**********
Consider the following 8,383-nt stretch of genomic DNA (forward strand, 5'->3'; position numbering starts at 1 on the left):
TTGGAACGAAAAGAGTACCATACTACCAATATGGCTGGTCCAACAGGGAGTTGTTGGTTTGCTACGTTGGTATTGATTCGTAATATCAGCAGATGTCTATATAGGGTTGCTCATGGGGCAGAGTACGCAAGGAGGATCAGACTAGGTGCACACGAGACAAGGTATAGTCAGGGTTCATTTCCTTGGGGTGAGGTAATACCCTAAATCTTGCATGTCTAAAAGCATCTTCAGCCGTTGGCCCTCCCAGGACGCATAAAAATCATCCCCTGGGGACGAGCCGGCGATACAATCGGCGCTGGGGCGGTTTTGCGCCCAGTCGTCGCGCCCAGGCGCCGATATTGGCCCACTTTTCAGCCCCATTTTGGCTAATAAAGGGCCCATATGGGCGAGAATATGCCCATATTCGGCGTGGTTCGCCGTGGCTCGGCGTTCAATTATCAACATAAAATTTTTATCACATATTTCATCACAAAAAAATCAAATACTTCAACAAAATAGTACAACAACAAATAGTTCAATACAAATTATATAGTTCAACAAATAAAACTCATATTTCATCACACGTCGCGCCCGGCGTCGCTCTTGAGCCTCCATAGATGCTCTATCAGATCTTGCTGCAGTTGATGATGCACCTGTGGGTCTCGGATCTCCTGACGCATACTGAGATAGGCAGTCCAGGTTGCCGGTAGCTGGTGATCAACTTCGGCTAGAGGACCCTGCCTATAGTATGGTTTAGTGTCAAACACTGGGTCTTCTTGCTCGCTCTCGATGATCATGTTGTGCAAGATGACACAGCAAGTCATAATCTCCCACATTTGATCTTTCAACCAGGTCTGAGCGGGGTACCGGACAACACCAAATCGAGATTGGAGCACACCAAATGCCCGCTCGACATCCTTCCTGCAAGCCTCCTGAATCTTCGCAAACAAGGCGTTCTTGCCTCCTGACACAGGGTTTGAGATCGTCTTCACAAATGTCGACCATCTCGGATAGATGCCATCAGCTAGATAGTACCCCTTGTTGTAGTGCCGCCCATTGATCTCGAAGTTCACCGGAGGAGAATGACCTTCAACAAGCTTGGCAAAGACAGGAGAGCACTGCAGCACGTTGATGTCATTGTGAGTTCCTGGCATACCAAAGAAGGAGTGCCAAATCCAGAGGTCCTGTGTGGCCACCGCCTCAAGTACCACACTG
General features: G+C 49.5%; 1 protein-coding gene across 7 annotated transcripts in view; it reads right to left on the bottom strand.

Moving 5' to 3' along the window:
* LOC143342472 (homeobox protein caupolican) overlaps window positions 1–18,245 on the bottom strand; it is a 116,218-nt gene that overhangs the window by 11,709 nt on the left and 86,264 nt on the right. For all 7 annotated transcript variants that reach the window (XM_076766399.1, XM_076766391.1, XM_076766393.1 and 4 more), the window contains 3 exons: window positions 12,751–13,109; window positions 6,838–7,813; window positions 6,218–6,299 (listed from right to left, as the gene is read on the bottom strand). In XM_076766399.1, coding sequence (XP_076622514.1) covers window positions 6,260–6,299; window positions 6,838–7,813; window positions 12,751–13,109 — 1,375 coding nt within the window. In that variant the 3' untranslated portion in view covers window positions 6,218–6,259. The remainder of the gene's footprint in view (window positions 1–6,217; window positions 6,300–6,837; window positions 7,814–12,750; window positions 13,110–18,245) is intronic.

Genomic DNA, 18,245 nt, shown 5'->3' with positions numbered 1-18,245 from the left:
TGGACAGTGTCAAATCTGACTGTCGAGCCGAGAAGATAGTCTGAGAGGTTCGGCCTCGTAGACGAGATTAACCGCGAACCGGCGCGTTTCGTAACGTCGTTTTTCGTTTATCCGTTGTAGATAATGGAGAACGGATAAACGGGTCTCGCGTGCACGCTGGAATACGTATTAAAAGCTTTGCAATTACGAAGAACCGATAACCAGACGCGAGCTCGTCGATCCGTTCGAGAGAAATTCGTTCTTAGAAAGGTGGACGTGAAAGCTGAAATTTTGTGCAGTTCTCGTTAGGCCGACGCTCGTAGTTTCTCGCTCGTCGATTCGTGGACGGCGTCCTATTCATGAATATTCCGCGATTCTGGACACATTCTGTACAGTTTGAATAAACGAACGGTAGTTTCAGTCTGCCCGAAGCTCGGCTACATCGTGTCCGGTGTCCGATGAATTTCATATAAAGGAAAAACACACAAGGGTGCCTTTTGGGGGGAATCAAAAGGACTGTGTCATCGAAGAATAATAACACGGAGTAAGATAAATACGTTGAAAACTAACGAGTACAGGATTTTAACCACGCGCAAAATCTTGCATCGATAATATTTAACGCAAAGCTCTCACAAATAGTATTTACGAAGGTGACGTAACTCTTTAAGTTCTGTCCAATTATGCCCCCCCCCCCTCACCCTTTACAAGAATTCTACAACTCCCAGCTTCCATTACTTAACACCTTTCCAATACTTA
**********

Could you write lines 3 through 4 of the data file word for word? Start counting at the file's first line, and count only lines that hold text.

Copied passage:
General features: G+C 49.5%; 1 protein-coding gene across 7 annotated transcripts in view; it reads right to left on the bottom strand.

Moving 5' to 3' along the window: